Just My Type

Just My Type

Just My Type: A Book About Fonts is a light-hearted collection of stories aimed at non-designers.

Just My Type

“Just My Type is a book of stories about fonts. It examines how Helvetica and Comic Sans took over the world. It explains why we are still influenced by type choices made more than 500 years ago, and why the T in the Beatles logo is longer than the other letters. It profiles the great originators of type, from Baskerville to Zapf, as well as people like Neville Brody who threw out the rulebook. The book is about that pivotal moment when fonts left the world of Letraset and were loaded onto computers, and typefaces became something we realized we all have an opinion about. And beyond all this, the book reveals what may be the very best and worst fonts in the world – and what your choice of font says about you.”

Just My Type

Just My Type

Just My Type

“Typefaces are now 560 years old. So when a Brit called Matthew Carter constructed the now-ubiquitous Verdana on his computer in the 1990s, what could he possibly be doing to an A and a B that had never been done before? And how did a friend of his make the typeface Gotham, which eased Barack Obama into the Presidency? And what exactly makes a font presidential or American, or British, French German, Swiss or Jewish?”

Those are just a few of the questions considered in the book.

Just My Type

Just My Type

Just My Type

Just My Type

Just My Type

Author Simon Garfield isn’t a graphic designer or typographer so don’t expect an advanced study of typography. But fair play to the man for choosing a topic close to every designer’s heart, and (I’m halfway through the book) producing what I’m finding to be an enjoyable read.

Update: 26 September 2011
Alex pointed me in the direction of Paul Shaw‘s critical review: Not My Type. Admittedly, Paul knows infinitely more about type than I do, so I read his critique (and the comments that followed) with interest.

Just My Type is available to purchase from Profile Books or:

on Amazon.com
on Amazon.co.uk
on Amazon.ca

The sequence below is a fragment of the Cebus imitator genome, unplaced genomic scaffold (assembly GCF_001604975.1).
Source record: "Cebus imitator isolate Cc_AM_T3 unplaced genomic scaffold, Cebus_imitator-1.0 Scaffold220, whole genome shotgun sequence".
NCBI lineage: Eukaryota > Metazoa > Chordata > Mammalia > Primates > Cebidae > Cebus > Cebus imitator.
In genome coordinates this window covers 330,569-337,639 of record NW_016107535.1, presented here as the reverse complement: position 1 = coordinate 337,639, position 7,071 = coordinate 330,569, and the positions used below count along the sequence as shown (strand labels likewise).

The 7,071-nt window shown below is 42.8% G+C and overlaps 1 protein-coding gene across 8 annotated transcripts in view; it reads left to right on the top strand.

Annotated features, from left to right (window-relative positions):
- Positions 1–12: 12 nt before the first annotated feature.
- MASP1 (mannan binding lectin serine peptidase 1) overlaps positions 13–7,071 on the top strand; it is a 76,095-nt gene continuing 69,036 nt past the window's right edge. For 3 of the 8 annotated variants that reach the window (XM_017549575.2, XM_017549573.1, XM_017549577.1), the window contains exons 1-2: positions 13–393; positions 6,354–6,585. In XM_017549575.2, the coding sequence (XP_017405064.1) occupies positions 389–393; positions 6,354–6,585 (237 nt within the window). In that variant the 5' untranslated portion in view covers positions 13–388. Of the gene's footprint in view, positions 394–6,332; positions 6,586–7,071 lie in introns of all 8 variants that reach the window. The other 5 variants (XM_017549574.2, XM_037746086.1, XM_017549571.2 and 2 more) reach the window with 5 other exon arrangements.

More recommended reads: A few good books.

← Older post

Newer post →


  1. Nice find, I’m definitely going to look into this book. That periodic table of typefaces sure would make a great poster to pin up. Anyway I’ve been wanting to add a few typography books to my collection and this one seems like an interesting read.

    Much respect David, thanks for sharing.

  2. I’m reading this at the moment too David! Actually really enjoying reading a book about type by a non-designer. Gives a very different perspective on it – a refreshing change.

  3. A good marketing slant by using the periodic table – what did you think of the book David?

  4. No probs at all, Jamie.

    Mark, definitely less jargon than in many of the design books I’ve read. No bad thing.

    Dave, started reading on my break in Tenerife. Nice collection of stories and a fun read so far.

  5. Nice choice David, I’ve had this book for a little while and it’s well worth the read. Would love to hear what other typography books people can recommend too.

  6. I just finished this yesterday. An engrossing page-turning read. Like the others, I too liked how it wasn’t written by a designer or typographer. These are the human stories behind typefaces.

  7. Love a good book to get into on holiday (Dan Brown’s last book was great). Great pics from your holiday btw.

  8. Jon Bybee

    Funny, that interior spread with the periodic table of typefaces is a variant of the one Camdon Wilde did for us as a poster and wall decal.

    Check it here: http://www.scribbleoneverything.com/prints/type-o-file/cat_49.html

  9. The choice of names for the fonts is almost as interesting as the fonts themselves – such as the connection between Gotham and Obama – so who is the joke on now?

  10. Hello Davis,

    My copy of just my type arrived today, it’s brilliant, very interesting, thanks for the reccomendation.

    Best wishes

  11. I loved reading it! Great stuff.

  12. I’m definitely a non-designer with the mind of a designer (or so I like to think) and this book may just be what I’m looking for. I’ll definitely put it on my Christmas list :)

  13. Its so amazing how the universe works.. how Helvetica is like Hydrogen in the periodic table. The most abundant element both in chemistry and in design!

  14. Jon Clark

    I’ve just found out that it’s been Radio 4’s “Book of the Week”:


The comment form magically disappears on posts older than a year.